Is There Going to Be a Ban on Online Gambling in Argentina?

When you think of a country like Argentina, you probably don’t automatically think of restrictive policies against online gambling. While the United States has been viewed for several years as unjustly regulating the online gambling industry, the majority of other countries have not gained this same reputation. However, it seems that there is a chance that Argentina may be added to the list of countries that are trying to cut the online gambling industry off at its knees.

During the last weeks, a bill has been introduced in Argentina related to online gambling. The bill, which was introduced in Buenos Aires, has the goal of completely prohibiting all online gambling. Because the bill uses the term “gambling via remote connection,” it would prohibit not only gambling that takes place over the Internet, but also any gambling done over a cellphone or other mobile device.

So, what is Argentina’s motivation for introducing this kind of legislation into their country? According to Deputy Liliana Piani, who is the politician responsible for introducing this legislation, a complete ban over online gambling is a necessity for Argentina to have control over all of the gambling activities that take place in their country. While many would argue that regulation is a much more logical approach to the topic of online gambling, Piani feels that prohibition is necessary because the government is not currently doing enough to take care of the problems she feels this form of gambling can create.

Just like in the United States, there are plenty of opponents in Argentina to this legislation who are doing their best to make their voices heard. Similar to the opponents to the US prohibition of online gambling, opponents in Argentina feel that trying to prohibit this activity is not an efficient solution. Instead of completely banning it, they feel the government should focus on regulating it. If you look at other examples of government prohibition (such as alcohol in the US in the 1920), you will see that it creates an underground market with no regulations.

No Dice for Bodog

Because they are one of the largest companies and best known names in the world of online gambling, you might think that Bodog is immune to be negatively impacted by any legal proceedings. Unfortunately for Bodog, while they may have thought the same thing, a recent judgment against the company shows that they are just as susceptible to the law as anyone else.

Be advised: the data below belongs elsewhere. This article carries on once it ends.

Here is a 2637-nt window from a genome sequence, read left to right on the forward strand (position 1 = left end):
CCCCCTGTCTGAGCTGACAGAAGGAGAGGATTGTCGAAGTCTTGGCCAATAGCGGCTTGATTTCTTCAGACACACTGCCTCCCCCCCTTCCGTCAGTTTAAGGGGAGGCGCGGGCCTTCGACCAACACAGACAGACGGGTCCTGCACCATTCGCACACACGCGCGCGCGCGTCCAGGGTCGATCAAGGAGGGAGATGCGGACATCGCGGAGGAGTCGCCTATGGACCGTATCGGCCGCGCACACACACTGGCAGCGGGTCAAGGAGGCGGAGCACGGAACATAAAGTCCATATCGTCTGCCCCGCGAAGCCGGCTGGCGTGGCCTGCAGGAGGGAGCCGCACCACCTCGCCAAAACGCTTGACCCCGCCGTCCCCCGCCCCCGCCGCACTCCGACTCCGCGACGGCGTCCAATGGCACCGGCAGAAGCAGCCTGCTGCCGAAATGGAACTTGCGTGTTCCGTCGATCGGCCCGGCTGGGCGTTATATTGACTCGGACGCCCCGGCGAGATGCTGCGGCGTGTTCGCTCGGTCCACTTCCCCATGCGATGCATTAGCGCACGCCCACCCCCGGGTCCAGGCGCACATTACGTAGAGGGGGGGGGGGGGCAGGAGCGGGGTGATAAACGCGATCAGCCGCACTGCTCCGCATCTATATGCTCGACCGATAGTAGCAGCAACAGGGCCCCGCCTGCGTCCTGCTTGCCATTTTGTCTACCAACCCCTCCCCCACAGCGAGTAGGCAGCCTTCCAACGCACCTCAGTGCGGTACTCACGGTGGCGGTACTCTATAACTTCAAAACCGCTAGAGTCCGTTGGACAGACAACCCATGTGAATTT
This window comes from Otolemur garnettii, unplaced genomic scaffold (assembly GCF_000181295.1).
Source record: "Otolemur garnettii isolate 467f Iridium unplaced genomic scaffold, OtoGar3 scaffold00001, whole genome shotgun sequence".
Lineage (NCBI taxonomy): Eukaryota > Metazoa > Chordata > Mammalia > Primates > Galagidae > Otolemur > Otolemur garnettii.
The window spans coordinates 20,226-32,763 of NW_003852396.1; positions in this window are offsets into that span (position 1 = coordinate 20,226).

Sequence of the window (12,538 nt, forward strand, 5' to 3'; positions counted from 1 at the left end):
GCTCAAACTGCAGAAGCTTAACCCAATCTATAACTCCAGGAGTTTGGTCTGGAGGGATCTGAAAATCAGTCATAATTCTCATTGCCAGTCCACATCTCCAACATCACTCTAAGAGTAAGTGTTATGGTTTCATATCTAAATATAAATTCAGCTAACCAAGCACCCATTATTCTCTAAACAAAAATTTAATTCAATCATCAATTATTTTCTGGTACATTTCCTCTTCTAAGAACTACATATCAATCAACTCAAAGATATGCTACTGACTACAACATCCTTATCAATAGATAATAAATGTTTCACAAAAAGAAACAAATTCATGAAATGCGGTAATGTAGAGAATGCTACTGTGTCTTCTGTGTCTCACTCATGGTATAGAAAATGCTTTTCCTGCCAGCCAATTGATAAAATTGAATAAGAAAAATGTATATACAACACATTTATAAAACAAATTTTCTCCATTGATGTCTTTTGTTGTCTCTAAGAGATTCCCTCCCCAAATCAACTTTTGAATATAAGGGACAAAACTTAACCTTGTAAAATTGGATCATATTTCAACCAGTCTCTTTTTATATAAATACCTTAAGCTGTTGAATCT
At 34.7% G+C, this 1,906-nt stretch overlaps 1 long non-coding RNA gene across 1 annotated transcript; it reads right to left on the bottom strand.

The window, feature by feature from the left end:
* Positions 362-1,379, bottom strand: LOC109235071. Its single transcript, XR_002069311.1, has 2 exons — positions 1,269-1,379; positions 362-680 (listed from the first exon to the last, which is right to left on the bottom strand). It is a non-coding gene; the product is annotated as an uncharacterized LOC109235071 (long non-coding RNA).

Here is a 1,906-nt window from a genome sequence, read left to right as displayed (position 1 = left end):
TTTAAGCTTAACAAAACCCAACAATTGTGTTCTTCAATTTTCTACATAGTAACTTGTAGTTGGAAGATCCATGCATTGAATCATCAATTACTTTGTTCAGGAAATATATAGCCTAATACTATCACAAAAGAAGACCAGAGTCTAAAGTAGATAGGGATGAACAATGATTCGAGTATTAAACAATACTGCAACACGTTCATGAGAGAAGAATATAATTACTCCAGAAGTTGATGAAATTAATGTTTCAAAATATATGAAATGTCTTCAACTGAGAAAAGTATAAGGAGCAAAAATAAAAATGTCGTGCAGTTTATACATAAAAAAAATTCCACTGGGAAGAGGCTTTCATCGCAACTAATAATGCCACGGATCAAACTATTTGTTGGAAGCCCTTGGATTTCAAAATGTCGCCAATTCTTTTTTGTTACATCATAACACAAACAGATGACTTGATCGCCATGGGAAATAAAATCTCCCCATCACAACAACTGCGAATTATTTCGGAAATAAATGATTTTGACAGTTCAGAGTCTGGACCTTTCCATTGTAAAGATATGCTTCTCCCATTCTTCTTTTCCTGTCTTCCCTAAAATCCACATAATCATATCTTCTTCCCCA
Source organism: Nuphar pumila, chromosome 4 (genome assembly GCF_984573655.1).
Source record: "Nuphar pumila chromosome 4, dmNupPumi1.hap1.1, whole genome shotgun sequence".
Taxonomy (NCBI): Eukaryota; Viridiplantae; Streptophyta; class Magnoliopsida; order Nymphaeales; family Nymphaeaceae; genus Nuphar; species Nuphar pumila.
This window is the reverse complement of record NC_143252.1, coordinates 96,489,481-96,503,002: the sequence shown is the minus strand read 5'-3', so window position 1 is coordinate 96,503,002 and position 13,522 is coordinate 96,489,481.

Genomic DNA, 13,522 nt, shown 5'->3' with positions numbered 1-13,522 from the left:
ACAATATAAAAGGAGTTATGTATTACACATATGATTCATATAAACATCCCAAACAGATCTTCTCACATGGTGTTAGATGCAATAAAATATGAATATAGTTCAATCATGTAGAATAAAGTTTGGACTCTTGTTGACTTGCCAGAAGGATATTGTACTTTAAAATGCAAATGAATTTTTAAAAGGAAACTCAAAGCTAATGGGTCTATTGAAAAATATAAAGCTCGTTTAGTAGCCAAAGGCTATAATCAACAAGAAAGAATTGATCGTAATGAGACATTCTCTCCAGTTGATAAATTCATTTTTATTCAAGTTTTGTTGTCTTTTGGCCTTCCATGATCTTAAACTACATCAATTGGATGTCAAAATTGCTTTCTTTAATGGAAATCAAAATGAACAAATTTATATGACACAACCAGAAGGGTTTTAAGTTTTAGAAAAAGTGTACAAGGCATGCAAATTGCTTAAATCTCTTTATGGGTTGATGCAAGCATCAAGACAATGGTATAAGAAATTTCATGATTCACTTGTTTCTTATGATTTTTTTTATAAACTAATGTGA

In a recently ruling, Bodog was ordered to pay fifty million dollars to a company named 1st Technology LLC. The ruling was handed out in the District Court of Nevada, and given the fact that this was the ruling for the appeal that was filed by Bodog, it looks like Bodog is going to end up having to pay that hefty sum.

So, how did Bodog end up in a position where they were told to pay another company fifty million dollars? Well, this case began over a year ago in June of 2007. 1st Technology brought the suit against Bodog and claimed that Bodog was currently infringing on one of their patents. The claim was a result of the way that Bodog was distributing the software for their online gaming properties. I’m not sure if Bodog didn’t take this claim seriously or not, but they failed to show up in court for the original hearing. As a result, an automatic judgment was awarded against them. In addition to being told to pay $46.5 million dollars, both Bodog.com and Bodog.net were confiscated from Bodog. As you probably noticed, this is why Bodog launched themselves as the new brand of BodogLife.

In response to this ruling, Bodog filed their appeal with the District Court of Nevada. They claimed that they were not given legal notice, and also were not active enough in the US to infringe on the 1st Technology patent. However, as you know from the ruling, the District Court of Nevada did not agree with this appeal, and Bodog has now racked up an additional $3.5 million in fines and interest. 1st Technology has stated that they now have the “certainty we need to accelerate our seizure of any and all global assets to satisfy the judgment.”